In Venice, Rizzoli’s creations took my breath away while I thought nothing of categories, and the same is true of this rather larger selection of his work, baroquely drafted architectural constructions that serve as monumental portraits of people and evocations of experiences, in which inchoate yet evidently hugely powerful feelings are given form. Mother Symbolically Recaptured / The Kathedral (1937) is parent-as-church, fringed by texts in a riot of fonts – though riot seems the wrong word for the work’s feats of control and psychological overmastering. Another, very phallic, church architecture records the day when, aged 40, Rizzoli accidentally saw female genitals for the first time, evidently rushing to his drafting table to deal with the trauma. Meanwhile, for both (the relatively well-known) Bodys Isek Kingelez, maker of fantastical architectures from packaging materials and tin cans, and William Scott, architect (on paper) of a smiley, redeveloped San Francisco named ‘Praise Frisco’, world-building is brightly Utopian. Scott’s back-story feels a bit fudged: the catalogue says he’s associated with Creative Growth – an Oakland community centre for artists with mental, physical and developmental disabilities – though not in what capacity. One might think about how different this is, in idealist spirit, from the work of, say, Theaster Gates. Obviously Gates gets to build things.

One starts to sense that the show is proposing yearning as a transcendent category. ‘The conventional approach to discussing what goes by the name of “outsider art” involves a preoccupation with the biography of the artist, sometimes at the expense of the work,’ writes the American novelist Rick Moody in the catalogue. It’s in generalized terms, then, that one is to deal with cryptograms that turn purely visual because there’s no way we can parse them: Melvin Way’s crammed drawings, say, where the teeming mass of equations and looping lines that is Universal Balm (1989) leaves us skimming bristling surfaces, fascinated but apprehensive about aestheticizing the maker’s schizophrenia and using it as a springboard to our own free imagining. What should bridge the gap between focusing on these makers’ back-stories – which might make one think more of creativity as desperate dam-building than anything else – and ignoring them, here, is the idea that something drives the desire for things to be better, to be different. We can all relate to that, the show avers; if the viewer agrees, it’s unlikely to be with total equanimity.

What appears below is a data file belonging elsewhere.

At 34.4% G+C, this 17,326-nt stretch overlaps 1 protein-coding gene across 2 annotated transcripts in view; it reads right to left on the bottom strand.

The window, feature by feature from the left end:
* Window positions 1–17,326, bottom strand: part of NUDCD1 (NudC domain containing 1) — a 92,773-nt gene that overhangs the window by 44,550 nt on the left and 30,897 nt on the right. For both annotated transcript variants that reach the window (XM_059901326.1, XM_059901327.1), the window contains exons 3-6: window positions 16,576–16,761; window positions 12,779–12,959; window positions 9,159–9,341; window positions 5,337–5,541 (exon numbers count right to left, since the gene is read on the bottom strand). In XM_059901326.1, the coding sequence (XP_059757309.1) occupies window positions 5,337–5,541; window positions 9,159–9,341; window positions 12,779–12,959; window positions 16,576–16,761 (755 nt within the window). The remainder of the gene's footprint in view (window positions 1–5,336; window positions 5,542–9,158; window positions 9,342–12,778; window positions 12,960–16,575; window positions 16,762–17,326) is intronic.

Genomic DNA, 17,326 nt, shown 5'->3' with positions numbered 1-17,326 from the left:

William Scott, SFOs The Skyline People of Wholesome Encounters of a New Science Fiction Future, 2013

One other thing the show says, by its gender imbalance – 21 men, two women – is that men yearn for things to be otherwise more than women do. (Rugoff, interviewed by the Guardian, said he was disappointed by the count, as if it was someone else’s business.) When the proto-Cindy Sherman Lee Godie appears, upstairs, in her photographs, hogging a Chicago photo booth while dressed in transformative guises, she’s also flanked by Bartlett’s doll photographs, with all their attendant male sexual anxieties, and Von Bruenchenhein’s (admittedly marvellously off) photographs of his willingly objectified wife, Marie. In the latter, as with some of Rizzoli’s works, a major chord resounds: the maker is happy, lovingly so, with some aspect of the world – some person – that already exists. For all that longing is its chief register, ‘Alternative Guide to the Universe’ is a twisting, changeable thing: a wrong-footing, uneasy journey.

What does it signify, though, that a show using these materials is being presented now? In 1996–97, the Hayward’s ‘Beyond Reason: Art and Psychosis: Works from the Prinzhorn Collection’ classified the psychoanalyst’s collection of works by psychiatric patients firmly as outsider art. Today, that boundary has been actively collapsed. Part of the reason, one would say, is the art world (and market) never seeing a territory whose energies it doesn’t eventually regard jealously; part of it is the dissolution of discrete cultural spheres generally; but part of it too, surely, is the raw idealism and future-thinking that powers a good deal of the work here. Obviously there are exceptions, but it can be hazarded that contemporary artists are no longer comfortable with trying to shape the future, or being hopeful in general, and have settled in the main for reflecting and magnifying the difficult present. And if this has left a void, it turns out that there are makers putatively able to fill it whose work looks, if you squint, like art; sometimes, indeed, better than most art. And lo, with a mighty gulp, the art world swallowed them too.

Martin Herbert is a critic based in Berlin, Germany.

Issue 157

First published in Issue 157

September 2013